Sometimes lightning strikes twice. Throwing around terms such as “amazing” and “spectacular” refer to more than just the comics when it comes to Spider-Man: Across the Spider-Verse. 2018’s Oscar-winning Into the Spider-Verse set a new standard for the daring wonder that could come out of superhero films. Somehow, this incredible sequel has not only matched what that previous Sony Pictures Animation film delivered but surpassed it. Bursting with color, multiple animation styles, and a ton of innovation for the sake of deepening what can be done with comic book movies, it would only go so far if the film wasn’t also entertaining, funny, and fitted with proper emotional stakes. This movie has all of that, as it’s a blast to watch and will ideally push others further regarding the limits of imagination.
Set a year after the first film’s events, this first part of a two-part story picks up with where both Miles Morales (voiced by Shameik Moore) and Gwen Stacey (Hailee Steinfeld) are in their young lives as Spider-People in different universes. While Miles is balancing his school and home life with an unexpected threat known as the Spot (Jason Schwartzman), Gwen’s world has become much bigger. She’s now part of a Spider-Society led by Miguel O’Hara (Spider-Man 2099, voiced by Oscar Isaac), whose work involves cleaning up the messes made by disruptions in the Multiverse. Miles eventually finds himself wrapped up in all of this and must prove what his Spider-Man is truly capable of.
Taking a hint from many of the other Spider-Man films that want to repeatedly tell people how much of a drag it sometimes is to be Marvel’s favorite Webhead, so much of this film presents why Miles, Gwen, and the various forms of Peter Parker genuinely love being superheroes. Yes, there is plenty of weight put on top of them as the stakes become more apparent in this film, but being able to balance whatever dastardly characters are causing trouble with the utter joy from web-slinging around different versions of New York and saving civilians is a huge part of the charm here. Not hurting is how this film makes it all so visually compelling.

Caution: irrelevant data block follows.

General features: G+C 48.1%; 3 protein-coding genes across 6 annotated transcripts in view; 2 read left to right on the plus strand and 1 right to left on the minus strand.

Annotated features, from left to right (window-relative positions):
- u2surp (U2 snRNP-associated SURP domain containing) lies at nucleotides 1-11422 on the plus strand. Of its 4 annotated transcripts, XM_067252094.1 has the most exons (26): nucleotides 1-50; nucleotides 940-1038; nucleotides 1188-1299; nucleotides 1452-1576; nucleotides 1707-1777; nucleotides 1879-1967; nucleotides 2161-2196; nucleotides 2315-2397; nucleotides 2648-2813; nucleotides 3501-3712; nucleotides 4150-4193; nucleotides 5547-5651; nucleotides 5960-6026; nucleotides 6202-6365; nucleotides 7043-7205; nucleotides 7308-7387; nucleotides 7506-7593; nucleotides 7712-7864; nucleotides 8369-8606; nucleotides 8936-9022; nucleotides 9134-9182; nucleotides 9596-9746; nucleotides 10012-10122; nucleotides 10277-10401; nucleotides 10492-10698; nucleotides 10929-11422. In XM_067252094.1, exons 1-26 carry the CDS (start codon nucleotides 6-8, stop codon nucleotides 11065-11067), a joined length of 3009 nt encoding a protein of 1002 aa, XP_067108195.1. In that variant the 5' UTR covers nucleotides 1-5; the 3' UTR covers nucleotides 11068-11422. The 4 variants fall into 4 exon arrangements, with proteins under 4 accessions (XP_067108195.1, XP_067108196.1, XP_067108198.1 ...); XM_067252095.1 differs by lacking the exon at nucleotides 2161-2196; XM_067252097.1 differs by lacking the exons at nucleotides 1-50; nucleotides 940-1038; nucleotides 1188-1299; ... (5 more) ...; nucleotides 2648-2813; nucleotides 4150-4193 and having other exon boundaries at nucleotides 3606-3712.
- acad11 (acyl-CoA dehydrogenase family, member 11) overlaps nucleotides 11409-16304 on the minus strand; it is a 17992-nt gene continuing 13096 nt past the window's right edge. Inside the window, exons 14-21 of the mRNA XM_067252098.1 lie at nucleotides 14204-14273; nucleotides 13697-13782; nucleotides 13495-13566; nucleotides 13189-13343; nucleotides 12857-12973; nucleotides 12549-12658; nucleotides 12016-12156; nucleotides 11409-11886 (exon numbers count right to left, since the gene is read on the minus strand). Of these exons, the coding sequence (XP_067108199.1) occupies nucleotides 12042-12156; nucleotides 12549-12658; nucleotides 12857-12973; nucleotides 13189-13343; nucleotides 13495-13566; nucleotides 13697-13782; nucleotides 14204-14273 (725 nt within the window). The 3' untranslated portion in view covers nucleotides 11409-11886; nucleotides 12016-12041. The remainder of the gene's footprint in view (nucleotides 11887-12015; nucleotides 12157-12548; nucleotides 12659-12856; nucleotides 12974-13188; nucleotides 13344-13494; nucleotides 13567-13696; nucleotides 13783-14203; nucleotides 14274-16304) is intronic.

Directors Joaquim Dos Santos (The Legend of Korra), Kemp Powers (Soul), and Justin K. Thompson, along with the enormous crew who seemingly poured everything into this, have arrived with a stunning feature that never loses track of its goals or the heart at the center. With that said, so much effort has been put into raising the bar when it comes to what’s cinematically possible in a story that surrounds characters exploring other universes.
Take Gwen’s universe, for example. It’s built around an impressionistic watercolor style that informs the backgrounds, with a color palette acting as a mood ring to reflect the emotions on display. Miguel’s universe takes on a neo-futurist look that wouldn’t be out of place in a sunnier part of the Blade Runner world. Even the other characters we meet all present a variety of formats (some of which are fun surprises). An early appearance from The Vulture has a Renaissance-era look, and seeing it clash with an entirely different animation format really shows what kind of fun these animators were willing to get into.
This also means the action on display is truly something special. Given the unique nature of Spider-Man’s abilities, seeing how this character can defy gravity in an animated space allows for so much freedom to explore that potential in this medium. Adding a villain like the Spot only increases the opportunity to impress as we watch Spider-Man contend with the urban environment around him and how portals can disrupt his flow. Thanks to heavy influences from comics, cartoons, anime, and whatever else, this sort of film elevates what one should expect from these big-budget superhero blockbusters.
The same applies to storytelling as well. Across the Spider-Verse delivers so many well-earned moments through skilled filmmaking and a focus on character. Whether these individuals interact through conversation or stylized thrills, the narrative is driven by things that matter. It makes a huge difference when considering how the momentum of this sort of film easily shifts if our attention relies on only the visceral nature of what’s on display, as opposed to discovering the level of nuance layered into this story as well.